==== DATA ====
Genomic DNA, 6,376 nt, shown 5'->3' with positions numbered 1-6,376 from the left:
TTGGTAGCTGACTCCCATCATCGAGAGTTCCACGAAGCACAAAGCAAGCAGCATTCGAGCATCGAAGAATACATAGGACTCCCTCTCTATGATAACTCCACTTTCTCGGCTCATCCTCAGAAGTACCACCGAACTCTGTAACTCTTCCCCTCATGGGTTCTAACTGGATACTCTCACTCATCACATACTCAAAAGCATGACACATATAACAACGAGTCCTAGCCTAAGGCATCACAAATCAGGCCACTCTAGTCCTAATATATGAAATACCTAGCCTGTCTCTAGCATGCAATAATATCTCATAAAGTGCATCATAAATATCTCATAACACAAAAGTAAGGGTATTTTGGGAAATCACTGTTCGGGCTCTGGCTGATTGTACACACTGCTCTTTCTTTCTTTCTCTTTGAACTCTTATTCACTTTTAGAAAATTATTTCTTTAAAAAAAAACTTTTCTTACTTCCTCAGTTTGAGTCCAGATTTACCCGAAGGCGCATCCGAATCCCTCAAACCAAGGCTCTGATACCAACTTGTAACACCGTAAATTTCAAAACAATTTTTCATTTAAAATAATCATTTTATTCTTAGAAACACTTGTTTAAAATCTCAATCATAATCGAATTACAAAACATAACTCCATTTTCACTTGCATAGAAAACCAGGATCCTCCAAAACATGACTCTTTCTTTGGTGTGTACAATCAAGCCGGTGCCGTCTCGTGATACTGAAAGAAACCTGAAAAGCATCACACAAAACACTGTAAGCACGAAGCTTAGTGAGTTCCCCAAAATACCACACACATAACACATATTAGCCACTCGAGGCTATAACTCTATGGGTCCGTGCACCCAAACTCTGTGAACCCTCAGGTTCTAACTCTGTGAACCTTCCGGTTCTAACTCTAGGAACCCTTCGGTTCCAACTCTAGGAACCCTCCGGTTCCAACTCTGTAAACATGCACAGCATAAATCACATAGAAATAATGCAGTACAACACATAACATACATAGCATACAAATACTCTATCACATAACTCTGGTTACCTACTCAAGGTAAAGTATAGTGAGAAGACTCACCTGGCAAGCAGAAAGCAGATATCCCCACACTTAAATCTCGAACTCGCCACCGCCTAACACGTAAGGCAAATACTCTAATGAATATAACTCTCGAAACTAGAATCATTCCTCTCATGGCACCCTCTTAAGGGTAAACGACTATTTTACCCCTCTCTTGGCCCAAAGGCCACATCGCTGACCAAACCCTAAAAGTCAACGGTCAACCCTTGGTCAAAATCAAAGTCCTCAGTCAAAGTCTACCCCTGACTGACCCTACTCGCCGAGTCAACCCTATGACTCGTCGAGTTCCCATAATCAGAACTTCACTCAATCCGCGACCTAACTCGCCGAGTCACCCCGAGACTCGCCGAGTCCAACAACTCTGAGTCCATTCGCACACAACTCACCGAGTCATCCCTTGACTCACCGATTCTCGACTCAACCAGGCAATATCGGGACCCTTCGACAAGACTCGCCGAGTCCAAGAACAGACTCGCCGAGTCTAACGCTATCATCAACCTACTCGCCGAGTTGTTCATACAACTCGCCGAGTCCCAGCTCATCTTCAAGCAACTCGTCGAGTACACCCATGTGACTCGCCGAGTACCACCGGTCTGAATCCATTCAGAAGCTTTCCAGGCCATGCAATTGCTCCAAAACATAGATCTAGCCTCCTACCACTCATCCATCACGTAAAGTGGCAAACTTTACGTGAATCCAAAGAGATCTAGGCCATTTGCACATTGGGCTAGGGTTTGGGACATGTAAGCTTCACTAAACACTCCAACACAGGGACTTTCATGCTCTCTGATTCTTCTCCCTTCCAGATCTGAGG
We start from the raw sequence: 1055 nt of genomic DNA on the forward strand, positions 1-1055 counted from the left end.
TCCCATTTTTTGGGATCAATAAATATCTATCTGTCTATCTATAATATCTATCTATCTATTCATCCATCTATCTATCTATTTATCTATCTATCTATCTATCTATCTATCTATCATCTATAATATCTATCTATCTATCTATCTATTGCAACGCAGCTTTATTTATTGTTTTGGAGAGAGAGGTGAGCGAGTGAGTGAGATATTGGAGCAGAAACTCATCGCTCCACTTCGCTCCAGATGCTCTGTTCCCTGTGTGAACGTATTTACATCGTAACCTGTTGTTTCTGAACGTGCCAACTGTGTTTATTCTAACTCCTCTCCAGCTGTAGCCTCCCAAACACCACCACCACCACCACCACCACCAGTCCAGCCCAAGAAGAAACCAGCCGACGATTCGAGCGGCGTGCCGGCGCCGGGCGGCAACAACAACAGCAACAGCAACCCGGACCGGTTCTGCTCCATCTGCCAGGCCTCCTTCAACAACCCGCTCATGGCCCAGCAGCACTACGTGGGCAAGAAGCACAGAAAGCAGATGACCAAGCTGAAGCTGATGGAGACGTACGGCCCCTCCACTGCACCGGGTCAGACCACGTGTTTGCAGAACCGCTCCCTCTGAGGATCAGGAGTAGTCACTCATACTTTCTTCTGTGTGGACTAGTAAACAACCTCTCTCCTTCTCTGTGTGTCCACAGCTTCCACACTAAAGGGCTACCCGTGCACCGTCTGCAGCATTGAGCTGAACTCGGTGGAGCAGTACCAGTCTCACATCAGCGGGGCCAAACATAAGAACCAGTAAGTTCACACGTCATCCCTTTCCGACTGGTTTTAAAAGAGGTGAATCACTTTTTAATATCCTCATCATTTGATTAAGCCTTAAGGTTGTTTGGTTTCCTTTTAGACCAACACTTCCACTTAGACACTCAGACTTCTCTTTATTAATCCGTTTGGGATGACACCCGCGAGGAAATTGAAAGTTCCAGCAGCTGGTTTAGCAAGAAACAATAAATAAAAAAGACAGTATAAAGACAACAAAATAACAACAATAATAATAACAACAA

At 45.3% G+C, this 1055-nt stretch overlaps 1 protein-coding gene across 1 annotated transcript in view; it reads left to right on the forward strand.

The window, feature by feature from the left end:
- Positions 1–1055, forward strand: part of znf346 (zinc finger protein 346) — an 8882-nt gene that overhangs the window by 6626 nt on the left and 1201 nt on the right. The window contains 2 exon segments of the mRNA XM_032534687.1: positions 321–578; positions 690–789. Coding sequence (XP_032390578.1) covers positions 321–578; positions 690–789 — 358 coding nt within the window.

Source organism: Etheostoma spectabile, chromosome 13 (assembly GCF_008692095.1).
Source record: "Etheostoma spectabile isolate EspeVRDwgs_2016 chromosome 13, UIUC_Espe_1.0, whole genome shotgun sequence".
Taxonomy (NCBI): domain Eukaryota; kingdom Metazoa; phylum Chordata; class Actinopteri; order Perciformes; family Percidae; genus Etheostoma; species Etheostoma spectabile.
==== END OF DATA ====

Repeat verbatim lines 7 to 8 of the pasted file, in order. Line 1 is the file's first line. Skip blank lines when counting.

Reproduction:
- Positions 1–1055, forward strand: part of znf346 (zinc finger protein 346) — an 8882-nt gene that overhangs the window by 6626 nt on the left and 1201 nt on the right. The window contains 2 exon segments of the mRNA XM_032534687.1: positions 321–578; positions 690–789. Coding sequence (XP_032390578.1) covers positions 321–578; positions 690–789 — 358 coding nt within the window.

Source organism: Etheostoma spectabile, chromosome 13 (assembly GCF_008692095.1).